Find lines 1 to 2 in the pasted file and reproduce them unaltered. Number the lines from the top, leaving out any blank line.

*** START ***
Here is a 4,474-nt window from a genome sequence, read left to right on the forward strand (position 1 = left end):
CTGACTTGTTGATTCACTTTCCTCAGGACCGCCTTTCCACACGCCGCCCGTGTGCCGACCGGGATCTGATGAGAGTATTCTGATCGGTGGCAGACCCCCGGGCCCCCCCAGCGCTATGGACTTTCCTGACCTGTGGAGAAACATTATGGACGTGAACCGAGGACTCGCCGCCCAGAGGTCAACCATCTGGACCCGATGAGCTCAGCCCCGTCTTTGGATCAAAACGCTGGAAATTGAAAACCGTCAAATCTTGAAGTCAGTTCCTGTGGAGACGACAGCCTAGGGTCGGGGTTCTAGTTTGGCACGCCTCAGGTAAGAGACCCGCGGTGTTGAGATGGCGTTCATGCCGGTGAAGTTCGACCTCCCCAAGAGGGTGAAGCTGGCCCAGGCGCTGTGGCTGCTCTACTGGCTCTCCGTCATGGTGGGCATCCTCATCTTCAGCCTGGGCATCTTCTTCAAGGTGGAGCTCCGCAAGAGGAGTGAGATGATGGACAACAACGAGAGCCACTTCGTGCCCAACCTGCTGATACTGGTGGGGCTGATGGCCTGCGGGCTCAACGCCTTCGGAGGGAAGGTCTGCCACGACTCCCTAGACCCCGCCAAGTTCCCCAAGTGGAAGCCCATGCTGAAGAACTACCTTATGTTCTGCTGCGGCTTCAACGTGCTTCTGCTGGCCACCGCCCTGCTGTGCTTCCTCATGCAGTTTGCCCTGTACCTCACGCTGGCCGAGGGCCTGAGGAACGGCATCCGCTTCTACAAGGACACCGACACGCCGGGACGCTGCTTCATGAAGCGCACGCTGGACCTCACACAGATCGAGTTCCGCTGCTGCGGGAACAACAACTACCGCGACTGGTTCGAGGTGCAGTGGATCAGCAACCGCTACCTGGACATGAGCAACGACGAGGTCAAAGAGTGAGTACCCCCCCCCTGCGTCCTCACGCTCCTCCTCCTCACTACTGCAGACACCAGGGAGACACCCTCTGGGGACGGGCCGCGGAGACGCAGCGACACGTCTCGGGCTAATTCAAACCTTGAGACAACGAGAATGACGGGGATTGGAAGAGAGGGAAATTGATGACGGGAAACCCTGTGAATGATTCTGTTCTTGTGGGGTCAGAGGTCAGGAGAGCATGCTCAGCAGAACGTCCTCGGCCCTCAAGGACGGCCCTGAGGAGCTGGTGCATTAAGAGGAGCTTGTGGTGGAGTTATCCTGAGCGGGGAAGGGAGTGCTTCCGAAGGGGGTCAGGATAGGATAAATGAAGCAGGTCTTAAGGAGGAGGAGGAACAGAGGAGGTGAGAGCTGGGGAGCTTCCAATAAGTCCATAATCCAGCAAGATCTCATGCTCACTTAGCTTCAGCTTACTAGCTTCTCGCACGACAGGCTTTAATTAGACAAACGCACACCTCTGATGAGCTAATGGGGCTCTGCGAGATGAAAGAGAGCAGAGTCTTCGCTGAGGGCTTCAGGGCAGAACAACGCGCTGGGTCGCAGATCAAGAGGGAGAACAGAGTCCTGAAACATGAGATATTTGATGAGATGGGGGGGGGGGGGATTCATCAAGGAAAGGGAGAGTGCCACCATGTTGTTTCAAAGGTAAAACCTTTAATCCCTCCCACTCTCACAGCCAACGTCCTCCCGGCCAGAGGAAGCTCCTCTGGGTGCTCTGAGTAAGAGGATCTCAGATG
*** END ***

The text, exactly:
Here is a 4,474-nt window from a genome sequence, read left to right on the forward strand (position 1 = left end):
CTGACTTGTTGATTCACTTTCCTCAGGACCGCCTTTCCACACGCCGCCCGTGTGCCGACCGGGATCTGATGAGAGTATTCTGATCGGTGGCAGACCCCCGGGCCCCCCCAGCGCTATGGACTTTCCTGACCTGTGGAGAAACATTATGGACGTGAACCGAGGACTCGCCGCCCAGAGGTCAACCATCTGGACCCGATGAGCTCAGCCCCGTCTTTGGATCAAAACGCTGGAAATTGAAAACCGTCAAATCTTGAAGTCAGTTCCTGTGGAGACGACAGCCTAGGGTCGGGGTTCTAGTTTGGCACGCCTCAGGTAAGAGACCCGCGGTGTTGAGATGGCGTTCATGCCGGTGAAGTTCGACCTCCCCAAGAGGGTGAAGCTGGCCCAGGCGCTGTGGCTGCTCTACTGGCTCTCCGTCATGGTGGGCATCCTCATCTTCAGCCTGGGCATCTTCTTCAAGGTGGAGCTCCGCAAGAGGAGTGAGATGATGGACAACAACGAGAGCCACTTCGTGCCCAACCTGCTGATACTGGTGGGGCTGATGGCCTGCGGGCTCAACGCCTTCGGAGGGAAGGTCTGCCACGACTCCCTAGACCCCGCCAAGTTCCCCAAGTGGAAGCCCATGCTGAAGAACTACCTTATGTTCTGCTGCGGCTTCAACGTGCTTCTGCTGGCCACCGCCCTGCTGTGCTTCCTCATGCAGTTTGCCCTGTACCTCACGCTGGCCGAGGGCCTGAGGAACGGCATCCGCTTCTACAAGGACACCGACACGCCGGGACGCTGCTTCATGAAGCGCACGCTGGACCTCACACAGATCGAGTTCCGCTGCTGCGGGAACAACAACTACCGCGACTGGTTCGAGGTGCAGTGGATCAGCAACCGCTACCTGGACATGAGCAACGACGAGGTCAAAGAGTGAGTACCCCCCCCCTGCGTCCTCACGCTCCTCCTCCTCACTACTGCAGACACCAGGGAGACACCCTCTGGGGACGGGCCGCGGAGACGCAGCGACACGTCTCGGGCTAATTCAAACCTTGAGACAACGAGAATGACGGGGATTGGAAGAGAGGGAAATTGATGACGGGAAACCCTGTGAATGATTCTGTTCTTGTGGGGTCAGAGGTCAGGAGAGCATGCTCAGCAGAACGTCCTCGGCCCTCAAGGACGGCCCTGAGGAGCTGGTGCATTAAGAGGAGCTTGTGGTGGAGTTATCCTGAGCGGGGAAGGGAGTGCTTCCGAAGGGGGTCAGGATAGGATAAATGAAGCAGGTCTTAAGGAGGAGGAGGAACAGAGGAGGTGAGAGCTGGGGAGCTTCCAATAAGTCCATAATCCAGCAAGATCTCATGCTCACTTAGCTTCAGCTTACTAGCTTCTCGCACGACAGGCTTTAATTAGACAAACGCACACCTCTGATGAGCTAATGGGGCTCTGCGAGATGAAAGAGAGCAGAGTCTTCGCTGAGGGCTTCAGGGCAGAACAACGCGCTGGGTCGCAGATCAAGAGGGAGAACAGAGTCCTGAAACATGAGATATTTGATGAGATGGGGGGGGGGGGGATTCATCAAGGAAAGGGAGAGTGCCACCATGTTGTTTCAAAGGTAAAACCTTTAATCCCTCCCACTCTCACAGCCAACGTCCTCCCGGCCAGAGGAAGCTCCTCTGGGTGCTCTGAGTAAGAGGATCTCAGATG